Why McFadden don’t mention them? Great question. Why McFadden don’t consider plasmids and mycobacteriophages causing HGT once chromosomal mutations occurred? I don’t have any answers that wouldn’t be insulting for Dr McFadden, do you?
Now, the first part: is it possible for a non-ressistant strain to develop multi-resistance if treated simultaneously with several antibiotics? Or, rephrased, do we know how this would be possible?
An hyper-mutator, able to overcome deleterious mutations, presenting the possibility for intensive recombination between several genomes would be ‘one’ of the solutions, isn’t it? Without the ‘immediate need’ for horizontal gene transfer.
There is a mechanism increasing the rate of mutations of mycobacteria under stress, including drug induced stress : DnaE2 Polymerase Contributes to In Vivo Survival and the Emergence of Drug Resistance in Mycobacterium tuberculosis, Helena I.M. Boshoff, Michael B. Reed, Clifton E. Barry III and Valerie Mizrahi, Cell, Vol. 113, 183–193, April 18, 2003
What about escaping deleterious mutations and increased recombination levels?
The ‘best’ would be to have several genomes in the same ‘cell’, a syncytium, result of inhibited septation.
Such an inhibition is known by beta-lactam antibiotics (Morphological changes induced by beta-lactam antibiotics in Mycobacterium avium-intracellulare complex, Y Mizuguchi, M Ogawa, and T Udou, Antimicrob Agents Chemother. 1985 April; 27(4): 541–547). But it make ‘necessary’ the presence of additional elements (common in patients with multiple infections such as those observed in AIDS).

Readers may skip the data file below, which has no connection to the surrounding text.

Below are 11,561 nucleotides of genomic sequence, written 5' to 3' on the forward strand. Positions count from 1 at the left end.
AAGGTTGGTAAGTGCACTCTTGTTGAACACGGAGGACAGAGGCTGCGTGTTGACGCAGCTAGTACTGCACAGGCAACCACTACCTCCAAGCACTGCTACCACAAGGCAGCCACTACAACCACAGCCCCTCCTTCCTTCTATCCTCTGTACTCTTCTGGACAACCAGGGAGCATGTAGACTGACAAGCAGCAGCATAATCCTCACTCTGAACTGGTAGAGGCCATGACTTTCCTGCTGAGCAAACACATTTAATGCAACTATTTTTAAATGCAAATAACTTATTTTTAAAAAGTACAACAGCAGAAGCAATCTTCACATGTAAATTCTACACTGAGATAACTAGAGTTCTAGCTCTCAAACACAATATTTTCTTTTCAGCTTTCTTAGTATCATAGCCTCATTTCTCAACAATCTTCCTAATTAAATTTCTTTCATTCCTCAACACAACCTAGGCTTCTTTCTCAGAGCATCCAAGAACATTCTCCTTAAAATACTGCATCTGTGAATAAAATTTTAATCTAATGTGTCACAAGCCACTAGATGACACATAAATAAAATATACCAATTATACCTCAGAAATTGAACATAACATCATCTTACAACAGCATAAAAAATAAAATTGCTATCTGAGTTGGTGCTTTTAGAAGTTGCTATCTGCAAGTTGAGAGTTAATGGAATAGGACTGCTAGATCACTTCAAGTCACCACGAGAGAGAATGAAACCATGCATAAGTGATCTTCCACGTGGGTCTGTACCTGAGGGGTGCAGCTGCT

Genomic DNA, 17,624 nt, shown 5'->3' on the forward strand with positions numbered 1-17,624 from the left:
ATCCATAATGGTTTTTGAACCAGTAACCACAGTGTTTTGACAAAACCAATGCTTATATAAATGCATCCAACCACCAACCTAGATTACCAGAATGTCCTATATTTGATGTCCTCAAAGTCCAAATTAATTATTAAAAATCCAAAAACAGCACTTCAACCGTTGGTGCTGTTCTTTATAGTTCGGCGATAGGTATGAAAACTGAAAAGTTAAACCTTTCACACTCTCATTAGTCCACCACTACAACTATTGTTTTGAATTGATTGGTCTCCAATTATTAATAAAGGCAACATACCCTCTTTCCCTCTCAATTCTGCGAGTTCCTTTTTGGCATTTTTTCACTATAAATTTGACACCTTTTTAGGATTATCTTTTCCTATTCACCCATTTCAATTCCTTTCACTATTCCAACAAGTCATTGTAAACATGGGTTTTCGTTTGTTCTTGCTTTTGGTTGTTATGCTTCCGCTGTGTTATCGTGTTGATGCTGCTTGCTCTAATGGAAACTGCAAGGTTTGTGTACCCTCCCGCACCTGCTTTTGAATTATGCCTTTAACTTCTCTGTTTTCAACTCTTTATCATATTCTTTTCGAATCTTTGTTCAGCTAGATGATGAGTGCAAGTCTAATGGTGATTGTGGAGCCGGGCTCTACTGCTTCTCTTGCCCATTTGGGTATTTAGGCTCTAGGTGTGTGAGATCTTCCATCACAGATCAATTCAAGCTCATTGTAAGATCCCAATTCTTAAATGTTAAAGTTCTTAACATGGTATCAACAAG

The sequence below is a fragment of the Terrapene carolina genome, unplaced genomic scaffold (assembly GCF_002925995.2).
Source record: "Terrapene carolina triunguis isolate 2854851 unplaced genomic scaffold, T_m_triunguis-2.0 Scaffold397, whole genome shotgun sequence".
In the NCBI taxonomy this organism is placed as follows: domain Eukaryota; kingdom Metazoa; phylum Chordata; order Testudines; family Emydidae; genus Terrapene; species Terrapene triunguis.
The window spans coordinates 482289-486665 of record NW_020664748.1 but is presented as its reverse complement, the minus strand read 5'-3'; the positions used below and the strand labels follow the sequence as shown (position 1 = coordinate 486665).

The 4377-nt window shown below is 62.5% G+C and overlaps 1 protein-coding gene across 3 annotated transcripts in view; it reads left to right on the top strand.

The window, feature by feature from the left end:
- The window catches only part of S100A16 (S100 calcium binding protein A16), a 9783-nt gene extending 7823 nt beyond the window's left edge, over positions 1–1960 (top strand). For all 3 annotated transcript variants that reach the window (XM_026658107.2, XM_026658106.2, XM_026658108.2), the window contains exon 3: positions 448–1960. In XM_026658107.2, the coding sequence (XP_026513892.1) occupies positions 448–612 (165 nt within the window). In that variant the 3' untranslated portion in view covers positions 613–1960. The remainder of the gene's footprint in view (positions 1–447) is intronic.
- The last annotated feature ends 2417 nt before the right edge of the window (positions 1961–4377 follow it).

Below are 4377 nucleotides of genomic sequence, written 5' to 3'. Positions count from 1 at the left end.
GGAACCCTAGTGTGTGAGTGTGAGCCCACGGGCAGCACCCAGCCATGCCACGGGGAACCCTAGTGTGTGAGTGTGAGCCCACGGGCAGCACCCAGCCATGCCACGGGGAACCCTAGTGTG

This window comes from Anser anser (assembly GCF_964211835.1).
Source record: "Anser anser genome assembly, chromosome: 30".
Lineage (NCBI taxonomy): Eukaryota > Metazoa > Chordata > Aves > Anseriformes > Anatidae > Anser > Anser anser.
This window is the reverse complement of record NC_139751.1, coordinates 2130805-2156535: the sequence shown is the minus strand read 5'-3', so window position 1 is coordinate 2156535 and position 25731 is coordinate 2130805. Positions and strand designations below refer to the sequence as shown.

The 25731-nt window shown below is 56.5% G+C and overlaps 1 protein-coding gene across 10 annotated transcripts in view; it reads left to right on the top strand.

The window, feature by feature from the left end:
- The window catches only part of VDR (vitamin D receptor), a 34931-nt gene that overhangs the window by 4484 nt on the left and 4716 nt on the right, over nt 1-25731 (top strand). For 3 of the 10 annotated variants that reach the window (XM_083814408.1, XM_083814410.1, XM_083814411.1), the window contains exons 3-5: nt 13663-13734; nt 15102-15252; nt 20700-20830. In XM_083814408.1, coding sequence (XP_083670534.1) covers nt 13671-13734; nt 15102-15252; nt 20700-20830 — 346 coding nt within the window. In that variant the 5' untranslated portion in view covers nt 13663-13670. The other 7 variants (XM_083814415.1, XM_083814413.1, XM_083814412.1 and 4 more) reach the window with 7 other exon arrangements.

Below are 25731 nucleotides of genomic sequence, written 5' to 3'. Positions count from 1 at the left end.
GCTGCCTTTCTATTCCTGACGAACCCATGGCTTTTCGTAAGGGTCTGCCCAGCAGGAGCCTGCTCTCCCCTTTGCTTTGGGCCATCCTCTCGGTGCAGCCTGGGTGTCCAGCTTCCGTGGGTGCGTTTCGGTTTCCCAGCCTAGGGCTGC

It is more convenient to consider that, at least, M. tuberculosis present such a state naturally, when infecting macrophages: Mycobacterium tuberculosis Cells Growing in Macrophages Are Filamentous and Deficient in FtsZ Rings, Ashwini Chauhan, Murty V. V. S. Madiraju, Marek Fol, Hava Lofton, Erin Maloney, Robert Reynolds, and Malini Rajagopalan, J Bacteriol. 2006 March; 188(5): 1856–1865.
So, the ‘ingredients’ are all in place, without the ‘necessity’ to consider poorly managed TB care. In fact, such low quality health care is observed, not as a consequence of « how honest the doctors » are, but rather « incorrect drug prescribing practices by providers, poor quality drugs or erratic supply of drugs, and also patient non-adherence » (same WHO reference as above).
I would like to add that there is nothing « darwinian » or not about that. It is rather a question of trying to explain the mechanisms that lead to observed results without supporting one or another ideology.
My main point criticizing Jean Staune’s book was to demonstrate that the field wasn’t completely covered, as he claims, and that a lot of knowledge was simply left aside, probably because it doesn’t fit with his ideology.
I think that the fact that he ignored or eluded (directly or based on McFadden’s assertions) HGT and known hypermutating states of mycobacteria makes the point.
Jean Staune thinks that such matters are « debatable ». I consider that as far as the lab work to explain observations isn’t finished, it is an error publishing partial observations, especially in general public books, trying to legitimate opinions/ideology on the basis of poor analysis; if any.
Staune said on Sur-la-Toile that you read his book and found nothing to object about the multi-resistance of Mt.
Grâce à Vasily Ogryzko généticien de classe internationale et directeur de recherches à l’INSERM j’ai pu avoir accès à l’avis de généticiens de très haut niveau qui confirment que les mutations adaptatives restent en partie un mystère pour le darwinisme (en passant Vasily n’a rien trouvé à redire au passage sur la multirésistance , j’en conclu que l’argument est solide) »
Is it true?
A. Vekris (aka OldCola)